It’s almost that time of year again: the Mid-Autumn Festival. Because the Mid-Autumn Festival follows the lunar calendar, it falls on a different date each year. This year, it will be celebrated on September 12, 2011. It’s been a yearly tradition for me on this blog to do a little post about the holiday.
There isn’t as much celebration of the holiday in the US, though there may be some local lantern festivals. The holiday is observed most commonly through buying and eating mooncakes. Traditional mooncakes are baked in round and square molds with beautiful patterns. The cake consists of a thin brown layer which is filled with various sweet flavored fillings like red bean, lotus paste, green tea, pineapple.
The most expensive flavor usually is a lotus paste with double egg yolks. I’m not quite sure why the salted egg yolks are so prized but mooncakes containing them cost quite a bit more than the other flavors of mooncakes.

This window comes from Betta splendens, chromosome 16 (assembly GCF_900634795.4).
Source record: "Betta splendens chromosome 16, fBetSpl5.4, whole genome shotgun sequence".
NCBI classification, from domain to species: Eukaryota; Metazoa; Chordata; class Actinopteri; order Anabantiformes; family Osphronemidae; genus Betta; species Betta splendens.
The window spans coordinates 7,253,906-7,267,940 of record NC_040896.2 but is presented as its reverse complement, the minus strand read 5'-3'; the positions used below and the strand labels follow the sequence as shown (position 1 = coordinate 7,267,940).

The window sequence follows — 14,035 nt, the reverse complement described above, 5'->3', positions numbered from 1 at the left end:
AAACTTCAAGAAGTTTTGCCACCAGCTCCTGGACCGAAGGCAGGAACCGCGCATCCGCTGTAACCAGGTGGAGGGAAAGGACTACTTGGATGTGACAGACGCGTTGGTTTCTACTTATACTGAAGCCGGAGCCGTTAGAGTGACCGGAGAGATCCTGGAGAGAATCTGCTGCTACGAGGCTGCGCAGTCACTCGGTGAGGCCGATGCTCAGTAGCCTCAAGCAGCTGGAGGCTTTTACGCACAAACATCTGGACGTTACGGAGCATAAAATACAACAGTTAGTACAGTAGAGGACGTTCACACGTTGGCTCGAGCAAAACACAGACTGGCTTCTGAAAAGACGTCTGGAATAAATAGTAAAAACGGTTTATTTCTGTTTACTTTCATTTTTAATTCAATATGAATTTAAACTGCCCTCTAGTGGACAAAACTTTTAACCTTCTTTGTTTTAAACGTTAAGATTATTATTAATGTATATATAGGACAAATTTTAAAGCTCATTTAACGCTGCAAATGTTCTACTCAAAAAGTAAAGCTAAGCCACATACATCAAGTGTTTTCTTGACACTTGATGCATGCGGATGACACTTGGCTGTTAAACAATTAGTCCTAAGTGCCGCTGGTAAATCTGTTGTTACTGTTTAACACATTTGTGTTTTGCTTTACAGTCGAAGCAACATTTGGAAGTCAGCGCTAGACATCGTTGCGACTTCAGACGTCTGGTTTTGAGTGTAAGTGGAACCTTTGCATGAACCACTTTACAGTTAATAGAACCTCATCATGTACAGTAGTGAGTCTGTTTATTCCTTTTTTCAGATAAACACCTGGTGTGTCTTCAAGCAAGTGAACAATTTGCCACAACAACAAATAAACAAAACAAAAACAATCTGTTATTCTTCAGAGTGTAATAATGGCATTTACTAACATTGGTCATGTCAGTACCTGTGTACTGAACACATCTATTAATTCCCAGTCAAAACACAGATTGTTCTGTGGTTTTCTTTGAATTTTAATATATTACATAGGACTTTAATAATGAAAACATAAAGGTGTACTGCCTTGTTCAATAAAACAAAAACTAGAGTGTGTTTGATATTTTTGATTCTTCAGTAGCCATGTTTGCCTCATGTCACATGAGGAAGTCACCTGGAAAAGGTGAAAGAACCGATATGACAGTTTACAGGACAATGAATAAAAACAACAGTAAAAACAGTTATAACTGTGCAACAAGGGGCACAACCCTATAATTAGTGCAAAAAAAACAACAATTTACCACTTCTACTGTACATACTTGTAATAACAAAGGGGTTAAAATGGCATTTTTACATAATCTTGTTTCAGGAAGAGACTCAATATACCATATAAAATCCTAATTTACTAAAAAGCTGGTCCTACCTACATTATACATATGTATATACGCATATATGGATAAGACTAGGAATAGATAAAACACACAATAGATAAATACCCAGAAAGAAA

Mooncakes are very sweet and so are usually served with a pot of tea. While browsing through food blogs, I actually came across several food bloggers who baked their own mooncakes. It actually doesn’t look too hard but the problem is I don’t have the right mold shapes. I tried searching for them, but couldn’t find any sources other than online ones. If anyone knows of any, please let me know.
Hopefully next year I can attempt making my own. Mooncakes can be found at your local asian grocery store. They are usually sold in beautifully decorated boxes which you can then use for other things. In Asia, there are a lot more variety of mooncakes. Each year, it seems that bakers attempt to make them nicer, prettier, and more expensive. But in the US, I’ve only seen the traditional ones.